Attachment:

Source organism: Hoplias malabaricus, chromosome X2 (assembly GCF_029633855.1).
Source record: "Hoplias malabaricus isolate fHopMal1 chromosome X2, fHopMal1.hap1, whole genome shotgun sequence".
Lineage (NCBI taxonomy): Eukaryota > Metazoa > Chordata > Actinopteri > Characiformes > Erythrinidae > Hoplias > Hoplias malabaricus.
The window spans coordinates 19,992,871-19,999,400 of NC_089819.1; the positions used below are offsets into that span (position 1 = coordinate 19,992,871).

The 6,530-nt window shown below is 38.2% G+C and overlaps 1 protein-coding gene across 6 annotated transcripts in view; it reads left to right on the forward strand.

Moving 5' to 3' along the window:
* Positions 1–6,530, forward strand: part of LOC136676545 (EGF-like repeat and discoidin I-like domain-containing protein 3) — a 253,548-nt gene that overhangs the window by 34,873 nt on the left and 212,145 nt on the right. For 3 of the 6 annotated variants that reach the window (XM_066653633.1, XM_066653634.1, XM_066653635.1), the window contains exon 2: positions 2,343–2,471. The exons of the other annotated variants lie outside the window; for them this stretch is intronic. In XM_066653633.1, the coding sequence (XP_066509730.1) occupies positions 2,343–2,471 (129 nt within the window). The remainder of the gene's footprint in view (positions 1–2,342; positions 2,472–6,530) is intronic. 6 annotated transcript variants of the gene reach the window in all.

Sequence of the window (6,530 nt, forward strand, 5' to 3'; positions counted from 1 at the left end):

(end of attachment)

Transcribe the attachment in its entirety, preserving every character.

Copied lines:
Source organism: Hoplias malabaricus, chromosome X2 (assembly GCF_029633855.1).
Source record: "Hoplias malabaricus isolate fHopMal1 chromosome X2, fHopMal1.hap1, whole genome shotgun sequence".
Lineage (NCBI taxonomy): Eukaryota > Metazoa > Chordata > Actinopteri > Characiformes > Erythrinidae > Hoplias > Hoplias malabaricus.
The window spans coordinates 19,992,871-19,999,400 of NC_089819.1; the positions used below are offsets into that span (position 1 = coordinate 19,992,871).

The 6,530-nt window shown below is 38.2% G+C and overlaps 1 protein-coding gene across 6 annotated transcripts in view; it reads left to right on the forward strand.

Moving 5' to 3' along the window:
* Positions 1–6,530, forward strand: part of LOC136676545 (EGF-like repeat and discoidin I-like domain-containing protein 3) — a 253,548-nt gene that overhangs the window by 34,873 nt on the left and 212,145 nt on the right. For 3 of the 6 annotated variants that reach the window (XM_066653633.1, XM_066653634.1, XM_066653635.1), the window contains exon 2: positions 2,343–2,471. The exons of the other annotated variants lie outside the window; for them this stretch is intronic. In XM_066653633.1, the coding sequence (XP_066509730.1) occupies positions 2,343–2,471 (129 nt within the window). The remainder of the gene's footprint in view (positions 1–2,342; positions 2,472–6,530) is intronic. 6 annotated transcript variants of the gene reach the window in all.

Sequence of the window (6,530 nt, forward strand, 5' to 3'; positions counted from 1 at the left end):